Mercury Is in Retrograde: Why Superstitions Can Be Good For You
Have things felt a little, I don't know... off these past few weeks?
Have things felt a little, I don't know... off these past few weeks? Maybe you've fought with your partner, bombed a presentation at work, or missed a flight, leaving you wondering, what in the heck is going on? Well, here's one explanation: Mercury happens to be in retrograde right now, until June 11.
What that means: â€œThe planet Mercury tends to move slowly eastward across our night sky, but every few months it passes Earth in its orbit around the sun and, because of the relative alignment, it travels westward across our night sky for a few days,â€ explains Matthew Hutson, author of The 7 Laws of Magical Thinking ($14, amazon.com). â€œSome people say this â€˜retrogradeâ€™ movement causes or signals a kink in the pace of life on Earth. They associate it with all sorts or problems or delays that happen during that time, from computer crashes to romantic breakups.â€
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Popular astrologist Susan Miller, for example, cautions against making big decisions like signing contracts or taking a new job while Mercury is in retrograde, which happens for three weeks, three times a year.
Okayâ€”so all of that may sound straight out of Professor Trelawney's crystal ball. But if you're among the believers, you're not alone. A 2012 survey from the National Science Foundation found that more than half of Americans rated astrology as either "very scientific" or "sort of scientific," which is the highest number of believers since 1983.
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And engaging in a little magical thinking can't hurtâ€”in fact, it may actually be good for you.
â€œThere are two main reasons magical thinking can occasionally be healthy: it provides a sense of control and a sense of meaning,â€ Hutson says. â€œA sense of control can boost performance by increasing self-efficacy, so if you feel lucky you actually become lucky."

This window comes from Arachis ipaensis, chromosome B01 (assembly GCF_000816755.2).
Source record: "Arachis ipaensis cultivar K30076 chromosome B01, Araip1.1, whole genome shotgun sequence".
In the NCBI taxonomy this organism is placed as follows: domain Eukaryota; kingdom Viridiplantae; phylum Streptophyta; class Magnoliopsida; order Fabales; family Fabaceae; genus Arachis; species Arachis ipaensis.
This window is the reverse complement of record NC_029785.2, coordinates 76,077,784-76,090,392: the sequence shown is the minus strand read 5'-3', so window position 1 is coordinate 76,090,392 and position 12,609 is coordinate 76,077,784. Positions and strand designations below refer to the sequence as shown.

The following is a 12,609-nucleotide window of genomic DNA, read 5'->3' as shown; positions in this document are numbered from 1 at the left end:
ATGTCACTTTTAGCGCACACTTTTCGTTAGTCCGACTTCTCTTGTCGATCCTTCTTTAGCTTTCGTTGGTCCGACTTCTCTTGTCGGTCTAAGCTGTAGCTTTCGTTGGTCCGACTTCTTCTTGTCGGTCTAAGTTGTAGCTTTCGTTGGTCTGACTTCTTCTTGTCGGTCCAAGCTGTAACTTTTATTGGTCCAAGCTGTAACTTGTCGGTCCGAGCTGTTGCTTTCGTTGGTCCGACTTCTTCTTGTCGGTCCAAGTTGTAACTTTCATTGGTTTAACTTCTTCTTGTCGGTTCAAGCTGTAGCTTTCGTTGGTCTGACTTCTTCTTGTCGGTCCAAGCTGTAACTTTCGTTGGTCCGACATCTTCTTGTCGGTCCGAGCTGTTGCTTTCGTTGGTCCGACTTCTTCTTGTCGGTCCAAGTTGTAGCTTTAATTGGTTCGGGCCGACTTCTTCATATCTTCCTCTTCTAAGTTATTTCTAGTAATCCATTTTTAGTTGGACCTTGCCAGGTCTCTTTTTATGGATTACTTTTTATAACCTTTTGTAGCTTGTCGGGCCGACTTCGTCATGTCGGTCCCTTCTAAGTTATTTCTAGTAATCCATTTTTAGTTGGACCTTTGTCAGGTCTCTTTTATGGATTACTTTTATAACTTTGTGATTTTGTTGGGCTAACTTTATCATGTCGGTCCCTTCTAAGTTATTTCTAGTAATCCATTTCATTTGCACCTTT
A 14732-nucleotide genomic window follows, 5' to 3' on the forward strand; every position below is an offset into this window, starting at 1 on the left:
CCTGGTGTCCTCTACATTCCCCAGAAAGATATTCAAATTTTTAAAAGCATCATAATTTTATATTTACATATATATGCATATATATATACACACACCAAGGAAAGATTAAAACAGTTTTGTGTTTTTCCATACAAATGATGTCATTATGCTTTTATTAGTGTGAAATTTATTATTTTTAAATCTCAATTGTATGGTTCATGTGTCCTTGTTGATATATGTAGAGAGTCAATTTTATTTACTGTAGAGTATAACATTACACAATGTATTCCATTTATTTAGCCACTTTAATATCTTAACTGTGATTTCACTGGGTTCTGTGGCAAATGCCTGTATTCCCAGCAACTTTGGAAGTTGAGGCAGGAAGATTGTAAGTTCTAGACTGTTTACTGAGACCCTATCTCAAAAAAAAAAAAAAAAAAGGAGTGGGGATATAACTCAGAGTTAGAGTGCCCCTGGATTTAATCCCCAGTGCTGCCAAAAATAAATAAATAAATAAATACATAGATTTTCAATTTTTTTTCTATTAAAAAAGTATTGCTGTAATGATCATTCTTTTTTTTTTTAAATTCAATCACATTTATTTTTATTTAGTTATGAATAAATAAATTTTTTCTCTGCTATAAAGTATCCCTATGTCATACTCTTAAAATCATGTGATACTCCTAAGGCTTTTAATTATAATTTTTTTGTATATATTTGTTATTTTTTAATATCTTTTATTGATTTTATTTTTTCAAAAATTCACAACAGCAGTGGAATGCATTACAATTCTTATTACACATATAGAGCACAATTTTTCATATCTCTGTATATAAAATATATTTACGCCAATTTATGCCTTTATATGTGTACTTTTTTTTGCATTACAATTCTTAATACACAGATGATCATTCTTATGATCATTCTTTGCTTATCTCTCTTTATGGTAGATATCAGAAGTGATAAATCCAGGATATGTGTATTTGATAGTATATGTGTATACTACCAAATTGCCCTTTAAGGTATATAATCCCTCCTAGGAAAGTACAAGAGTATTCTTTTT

In one experiment for example, researchers at the University of Cologne in Germany gave a group of about 30 young adults ten tries to sink a put. Half of the people were told they were using a "lucky" golf ball, and in the end those people performed 35% better.
â€œIn other experiments, people who had a lucky charm or were wished good luck performed better on other physical and cognitive tasks. So feeling lucky is a self-fulfilling prophecy,â€ Hutson adds.
Meanwhile, a sense of meaning can help you cope with a tough situation and recover faster. If you think a terrible event was meant to be, you can often find a silver lining.
We may even be hardwired for this thought process, Hutson explains. â€œWe quickly form associations between eventsâ€”you hold a charm and win a gameâ€”and expect the patterns to hold up in the future. We see patterns especially when we feel anxious, as a way to regain control.â€
In other words, believing your bad luck this month was written in the stars may help restore order in your mind, which is as good of a reason as any to believe itâ€”as long as you don't take it too seriously.
While there are perks to trusting the planets, Hutson cautions against being overly dependent on such notions. â€œWe might feel lucky and overconfident, taking big risks, or unlucky and defeated, leaving our potential unfulfilled. Since irrational beliefs can be good or bad, we have to be rational about when to encourage them.â€